Affordable Housing (North Yorkshire)

Oral Answers to Questions — Communities and Local Government – in the House of Commons at 2:30 pm on 27th March 2007.

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Photo of Yvette Cooper Yvette Cooper Minister of State (Department of Communities and Local Government) (Housing and Planning)

There have been significant increases in the number of home owners in North Yorkshire over the past 10 years. However, house prices have gone up, putting pressure on first-time buyers, and the number of homes being built in Yorkshire still falls short of the number of new households. That is why we are increasing investment in affordable housing in Yorkshire—but we need to build more homes of all kinds.

Photo of Anne McIntosh Anne McIntosh Shadow Minister (Children, Young People and Families)

Does the Minister share my concern that not only is the average cost of housing in North Yorkshire, and Yorkshire and the Humber as a whole, higher than the average price in the rest of England, but average earnings are lower, so there is a double effect? In addition, the impact of council tax increases has been stark, and in 2005 some 10,500 affordable homes were lost through the right-to-buy scheme. What exactly are her Government doing to promote affordable housing in North Yorkshire?

Photo of Yvette Cooper Yvette Cooper Minister of State (Department of Communities and Local Government) (Housing and Planning)

The hon. Lady will be aware that we put in place a series of safeguards on the right to buy—a policy that, as she knows, her party introduced. We are doubling investment in affordable housing in Yorkshire, but she, and councils across Yorkshire, need to realise that we need to build more homes. Local councils can themselves do more, for example through section 106 agreements, which still deliver only a small proportion of the affordable homes across North Yorkshire.

Photo of Hugh Bayley Hugh Bayley NATO Parliamentary Assembly UK Delegation

House prices in York have increased faster than house prices across the country as a whole. They used to be lower than the average price nationally but now they are considerably higher, and young working couples are being priced out of their own city. York has built 600 homes under section 106 agreements, and could build more if it got more social housing subsidy from the Government. Will more Government subsidy be coming to York?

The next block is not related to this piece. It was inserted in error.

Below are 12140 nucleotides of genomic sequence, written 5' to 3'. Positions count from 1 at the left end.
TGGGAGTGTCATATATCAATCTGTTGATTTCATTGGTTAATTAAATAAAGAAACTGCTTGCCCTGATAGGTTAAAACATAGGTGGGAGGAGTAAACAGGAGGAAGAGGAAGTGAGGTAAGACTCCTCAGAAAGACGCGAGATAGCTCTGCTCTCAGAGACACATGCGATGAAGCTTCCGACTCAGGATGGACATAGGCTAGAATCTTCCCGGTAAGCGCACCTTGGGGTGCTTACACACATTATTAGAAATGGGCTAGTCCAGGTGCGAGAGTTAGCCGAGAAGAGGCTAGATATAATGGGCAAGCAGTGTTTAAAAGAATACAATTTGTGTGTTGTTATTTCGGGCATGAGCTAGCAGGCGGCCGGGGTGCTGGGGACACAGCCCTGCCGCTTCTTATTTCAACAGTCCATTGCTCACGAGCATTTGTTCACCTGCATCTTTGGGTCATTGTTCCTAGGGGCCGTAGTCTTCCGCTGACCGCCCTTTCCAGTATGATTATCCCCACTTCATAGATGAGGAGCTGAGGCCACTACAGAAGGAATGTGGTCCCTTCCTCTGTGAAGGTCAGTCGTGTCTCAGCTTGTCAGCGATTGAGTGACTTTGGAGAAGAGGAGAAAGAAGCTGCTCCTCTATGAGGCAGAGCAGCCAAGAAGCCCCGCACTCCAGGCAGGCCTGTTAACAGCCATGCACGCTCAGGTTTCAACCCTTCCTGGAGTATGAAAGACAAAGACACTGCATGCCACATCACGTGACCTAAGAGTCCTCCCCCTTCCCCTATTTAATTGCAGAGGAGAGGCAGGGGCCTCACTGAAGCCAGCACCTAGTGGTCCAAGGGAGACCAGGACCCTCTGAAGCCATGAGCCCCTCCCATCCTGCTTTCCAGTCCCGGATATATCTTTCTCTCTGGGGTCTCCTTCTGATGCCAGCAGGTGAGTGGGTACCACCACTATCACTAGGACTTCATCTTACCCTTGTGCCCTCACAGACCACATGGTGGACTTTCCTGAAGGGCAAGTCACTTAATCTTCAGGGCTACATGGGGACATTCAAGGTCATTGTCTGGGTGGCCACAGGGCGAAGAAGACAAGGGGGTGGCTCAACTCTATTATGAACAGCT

Photo of Yvette Cooper Yvette Cooper Minister of State (Department of Communities and Local Government) (Housing and Planning)

My hon. Friend makes an important point. We need more affordable housing across Yorkshire. That is why we have already doubled investment in affordable housing in Yorkshire, as I said. We want to support the provision of more affordable homes through the spending review, but we think that local authorities need to do their bit. Certainly, across the northern regions fewer resources come from section 106 than in other areas, and we believe that by working alongside other programmes, we can do more to get those additional affordable homes.

Photo of Michael Gove Michael Gove Shadow Minister (Communities and Local Government) (Housing and Planning)

The Government are, crucially, responsible for key elements of housing supply in North Yorkshire and the wider Yorkshire and the Humber region. One respect in which Ministers are directly responsible for the area is through the millennium community scheme. Ten years ago, in 1997, the Government announced that they were creating seven new millennium villages. One of them, Allerton Bywater, is in Yorkshire. The scheme has so far cost a massive £131,565,732, but in Allerton only 44 houses have been built. Can Ministers explain why the scheme has been such an expensive failure? Where has all the money gone?

Photo of Yvette Cooper Yvette Cooper Minister of State (Department of Communities and Local Government) (Housing and Planning)

I invite the hon. Gentleman to come to Allerton Bywater and see the huge progress that has been made in turning round a derelict pit site that needed considerable investment and remediation. That coalfield community had been abandoned by the Conservative Party for many years, but it is now receiving new investment in new facilities. There are major new programmes, in which homes are being built and new facilities provided for the local community, including community centres and new parks and spaces. He should come and see the impact of new investment, not only in Greenwich millennium village, but in Allerton Bywater millennium village and a series of villages across the country. He knows from reading the answers to his own parliamentary questions that he is utterly misrepresenting the figures. He should recognise the important benefits that are being created for communities, which he would be dishonest to ignore.